What I can use is invaluable, in the terms of the knowledge that I’ve attained, the skills, the tools, that are precisely tailored to enabling, to carry out this journey of trying to improve equitable health and service delivery back at home. In terms of carrying out my immediate goals and working towards establishing a primary health system, GHDI is a stepping stone in the right direction. The platform of influence I need to have a conversation with my superiors and the provincial government back at home has been given to me by GHDI. I have a bargaining advantage that I wouldn't have had if I didn’t attend GHDI. GHDI has given me the essential foundation I need to be involved in the long run.
What are you most proud of?
I am proud of a local solution that we developed to reduce waiting times and ensure that the people who came to seek care at the hospital were seen and treated. This was something we did without much outside knowledge or help. It is a system that is functioning quite efficiently in terms of improving the performance of my department and helping the motivate my staff in such a resource-limited setting to work to serve our people.
The program we created involved dividing the eight square meters of space in the clinic in half to more efficiently serve the patients waiting for care. The lines outside the clinic were horrendous. Many of the nearby health centers had shut down, causing our number of patients to increase. We decided to use one half of the building to see the primary healthcare patients and the other half of the building to see the tertiary healthcare patients. We also had a workstation for referrals coming in from the paramedics. The turn-around times amazed us. The culture of the department changed, motivation was high, and there was a lot of satisfaction from the community.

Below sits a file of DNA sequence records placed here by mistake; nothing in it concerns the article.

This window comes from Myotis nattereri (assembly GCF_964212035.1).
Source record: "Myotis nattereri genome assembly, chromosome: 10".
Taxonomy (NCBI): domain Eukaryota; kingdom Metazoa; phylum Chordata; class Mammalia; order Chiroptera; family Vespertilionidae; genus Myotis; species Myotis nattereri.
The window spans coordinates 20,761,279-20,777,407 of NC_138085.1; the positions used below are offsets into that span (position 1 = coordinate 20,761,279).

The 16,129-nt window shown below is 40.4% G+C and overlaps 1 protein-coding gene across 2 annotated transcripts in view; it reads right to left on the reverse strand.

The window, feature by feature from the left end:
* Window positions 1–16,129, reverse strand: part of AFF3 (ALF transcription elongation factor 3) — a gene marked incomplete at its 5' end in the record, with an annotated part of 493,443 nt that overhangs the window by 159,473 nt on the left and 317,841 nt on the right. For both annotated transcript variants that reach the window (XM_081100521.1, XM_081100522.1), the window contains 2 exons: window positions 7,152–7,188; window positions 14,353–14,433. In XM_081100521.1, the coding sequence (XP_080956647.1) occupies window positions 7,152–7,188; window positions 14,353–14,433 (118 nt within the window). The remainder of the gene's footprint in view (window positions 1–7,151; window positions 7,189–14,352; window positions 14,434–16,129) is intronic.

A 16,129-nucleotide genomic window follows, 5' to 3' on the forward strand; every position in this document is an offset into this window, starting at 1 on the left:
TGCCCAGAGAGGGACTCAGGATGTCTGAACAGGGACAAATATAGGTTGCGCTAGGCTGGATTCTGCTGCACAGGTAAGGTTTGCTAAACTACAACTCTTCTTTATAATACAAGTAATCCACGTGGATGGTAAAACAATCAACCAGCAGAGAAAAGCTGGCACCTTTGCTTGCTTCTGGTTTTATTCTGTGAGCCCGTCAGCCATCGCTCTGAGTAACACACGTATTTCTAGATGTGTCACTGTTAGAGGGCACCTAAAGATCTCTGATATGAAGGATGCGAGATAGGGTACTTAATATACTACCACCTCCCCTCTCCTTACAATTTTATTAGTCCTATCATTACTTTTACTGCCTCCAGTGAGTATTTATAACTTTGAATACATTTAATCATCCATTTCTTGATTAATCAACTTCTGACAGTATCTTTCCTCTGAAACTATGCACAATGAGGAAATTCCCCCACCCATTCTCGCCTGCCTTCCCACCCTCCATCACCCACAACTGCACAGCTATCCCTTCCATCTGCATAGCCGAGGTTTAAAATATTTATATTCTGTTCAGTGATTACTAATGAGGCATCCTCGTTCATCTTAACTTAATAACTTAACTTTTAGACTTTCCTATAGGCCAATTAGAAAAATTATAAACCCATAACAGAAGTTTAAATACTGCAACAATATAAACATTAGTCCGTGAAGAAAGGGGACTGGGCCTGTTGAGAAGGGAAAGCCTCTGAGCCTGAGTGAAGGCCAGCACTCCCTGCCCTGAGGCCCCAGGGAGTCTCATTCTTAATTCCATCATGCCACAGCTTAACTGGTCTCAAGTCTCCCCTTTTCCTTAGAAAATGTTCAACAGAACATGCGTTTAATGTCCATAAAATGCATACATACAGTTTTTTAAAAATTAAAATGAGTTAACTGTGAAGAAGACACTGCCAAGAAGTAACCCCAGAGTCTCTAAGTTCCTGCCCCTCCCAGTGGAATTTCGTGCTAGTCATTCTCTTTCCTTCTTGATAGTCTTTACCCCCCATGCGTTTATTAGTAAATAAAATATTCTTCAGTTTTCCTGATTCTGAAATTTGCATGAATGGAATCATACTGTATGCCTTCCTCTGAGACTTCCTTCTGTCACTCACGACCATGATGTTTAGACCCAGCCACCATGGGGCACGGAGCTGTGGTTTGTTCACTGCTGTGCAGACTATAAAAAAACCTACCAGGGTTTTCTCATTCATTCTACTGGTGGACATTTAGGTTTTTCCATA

What advice would you give to someone just starting out in health care in your country?
In a country like Papua New Guinea, you cannot go into medicine thinking about yourself. The compensation, financial benefits, the gains and the prestige, do not even compare to the burden that you bare. So forget about status quo and self-interest. Having a heart to serve people, that’s the most important quality to have if you’re thinking about practicing medicine in Papua New Guinea. And when you see injustices, start looking for solutions. Stand up for the vulnerable population, and start looking for answers outside of the country.